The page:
Monday, September 24, 2007


When I first came back to Provo I wasn’t all that thrilled about it. It’s not a city that I’ve ever really been in love with, mostly because there’s not a lot to do here. Or so I thought. Because of my increasingly tiring, schedule during the week I’ve made a special effort to do productive and/or interesting things on the weekends. So far we haven’t had any trouble finding things to do. In fact, quite conveniently, things usually find us. There’s always something random going on somewhere, if you just know where to look.

Over the weekend my roommates and I attended the Sego Film, Music and Art festival in Provo. It was a brilliant collaboration of the independent culture in Provo. Unfortunately it was pouring rain all day Saturday, but that didn’t stop the loyal supporters of local bands from coming out to the indie fashion show. I saw some weird clothes.

The venue itself was fantastic. Hidden up behind the Mental Hospital and Seven Peaks water resort is a park with a castle amphitheater and pond. They’d set up three stages, one on a huge stretch of lawn, another beside an algae-infested pond, and the third at the castle. Each stage was protected by a tent but it was impossible to stay completely dry. All the fans piled under the canopy and crowded the musicians, essentially eliminating the idea of a “stage.” My favorite group was definitely Seve vs. Evan. The crowd was pulsating with energy as this highly entertaining duo played their extremely fun keyboard techno melodies like Bomberman and Destination Tokyo. It was pretty dang charming.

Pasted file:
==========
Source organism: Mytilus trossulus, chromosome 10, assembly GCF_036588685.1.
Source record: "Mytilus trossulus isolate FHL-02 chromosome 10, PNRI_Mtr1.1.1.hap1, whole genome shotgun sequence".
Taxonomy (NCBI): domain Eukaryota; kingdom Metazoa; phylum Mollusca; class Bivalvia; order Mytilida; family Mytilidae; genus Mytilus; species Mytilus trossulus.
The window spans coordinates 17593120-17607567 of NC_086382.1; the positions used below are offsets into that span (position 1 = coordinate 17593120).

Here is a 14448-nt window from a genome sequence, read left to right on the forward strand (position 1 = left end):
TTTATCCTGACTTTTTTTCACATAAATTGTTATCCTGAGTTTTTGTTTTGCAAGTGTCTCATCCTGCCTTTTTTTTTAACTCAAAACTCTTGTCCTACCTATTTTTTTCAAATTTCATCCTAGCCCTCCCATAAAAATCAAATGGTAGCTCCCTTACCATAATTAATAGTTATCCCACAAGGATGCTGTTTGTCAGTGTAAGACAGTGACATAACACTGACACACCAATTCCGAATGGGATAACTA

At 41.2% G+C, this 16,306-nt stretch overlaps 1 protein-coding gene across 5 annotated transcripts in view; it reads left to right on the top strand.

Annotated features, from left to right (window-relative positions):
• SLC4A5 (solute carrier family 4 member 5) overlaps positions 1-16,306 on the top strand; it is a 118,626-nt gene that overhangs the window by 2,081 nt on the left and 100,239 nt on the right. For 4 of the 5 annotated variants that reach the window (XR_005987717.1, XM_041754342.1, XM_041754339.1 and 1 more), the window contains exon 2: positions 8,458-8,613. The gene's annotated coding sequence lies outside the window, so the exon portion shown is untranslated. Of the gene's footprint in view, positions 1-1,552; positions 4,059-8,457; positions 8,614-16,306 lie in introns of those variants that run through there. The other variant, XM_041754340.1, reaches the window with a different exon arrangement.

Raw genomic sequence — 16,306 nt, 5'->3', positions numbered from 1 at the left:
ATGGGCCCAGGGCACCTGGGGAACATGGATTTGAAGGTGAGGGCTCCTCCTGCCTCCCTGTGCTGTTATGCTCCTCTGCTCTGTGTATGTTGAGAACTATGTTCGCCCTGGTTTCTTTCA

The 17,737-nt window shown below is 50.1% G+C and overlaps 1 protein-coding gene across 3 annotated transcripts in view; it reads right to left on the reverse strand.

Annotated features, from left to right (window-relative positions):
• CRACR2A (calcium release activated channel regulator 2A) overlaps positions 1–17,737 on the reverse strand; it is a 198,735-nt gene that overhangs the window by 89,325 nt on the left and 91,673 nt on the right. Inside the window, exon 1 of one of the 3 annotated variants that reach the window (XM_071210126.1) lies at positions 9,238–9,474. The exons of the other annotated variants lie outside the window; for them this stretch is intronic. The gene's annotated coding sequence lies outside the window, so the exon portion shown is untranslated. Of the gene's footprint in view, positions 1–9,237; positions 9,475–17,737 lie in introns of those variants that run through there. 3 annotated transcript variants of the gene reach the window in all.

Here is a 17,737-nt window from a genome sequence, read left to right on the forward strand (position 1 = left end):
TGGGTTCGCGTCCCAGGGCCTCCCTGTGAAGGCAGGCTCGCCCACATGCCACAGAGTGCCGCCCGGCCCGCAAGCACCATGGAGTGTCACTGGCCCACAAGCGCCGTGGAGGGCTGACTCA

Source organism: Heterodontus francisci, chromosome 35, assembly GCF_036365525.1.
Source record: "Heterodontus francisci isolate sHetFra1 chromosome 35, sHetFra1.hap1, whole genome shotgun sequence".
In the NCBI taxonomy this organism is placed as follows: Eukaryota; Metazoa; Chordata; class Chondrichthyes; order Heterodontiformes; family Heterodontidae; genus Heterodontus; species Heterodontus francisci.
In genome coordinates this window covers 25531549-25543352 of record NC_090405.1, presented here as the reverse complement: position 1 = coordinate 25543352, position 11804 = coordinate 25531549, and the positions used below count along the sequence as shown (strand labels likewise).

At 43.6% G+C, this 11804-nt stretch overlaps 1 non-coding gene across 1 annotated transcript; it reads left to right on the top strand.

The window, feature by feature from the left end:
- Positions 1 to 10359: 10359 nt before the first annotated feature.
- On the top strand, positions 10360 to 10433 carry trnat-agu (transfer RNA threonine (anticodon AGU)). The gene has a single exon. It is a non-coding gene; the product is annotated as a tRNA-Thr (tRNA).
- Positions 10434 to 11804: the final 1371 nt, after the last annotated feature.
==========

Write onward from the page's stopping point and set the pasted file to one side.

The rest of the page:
The night before, I also had an enjoyable time. Fisher and Andrew drove down for the Sego kickoff concert (which was lame, except for the spin art) and we went out to dinner at Thai Ruby. Fisher brought a date, and Mike had one too, so it was kind of awkward just chilling with Ryan and Andrew, definitely dateless. It wasn’t for lack of trying on my part. So I ended up talking mostly to their dates, which was cool because I didn’t have to pay for them.

While we were eating Gelato’s (Never get the mango. Even after sampling it I still fell for it. True idiocy), I got a phone call from a certain someone who has made a habit of tactfully dogging me. It was all too obvious this time, and I don’t know if I’ve ever been so disappointed by a single phone call. We went back to my place and watched Howl’s Flying Castle. Trippy and anime. Weird. “I’m a prince from a neighboring village!” What kind of non-sequitur was that?! I’d still pick it over Elizabethtown though. That movie was absolute garbage.

It wasn’t until Sego on Saturday that the full import of the previous night’s phone call occurred to me. As I watched various artists and fans sucking the marrow out of life, I realized I didn’t need her to do that. From now on I’ll be sucking with a good old-fashioned flexi-straw.

Wednesday, September 19, 2007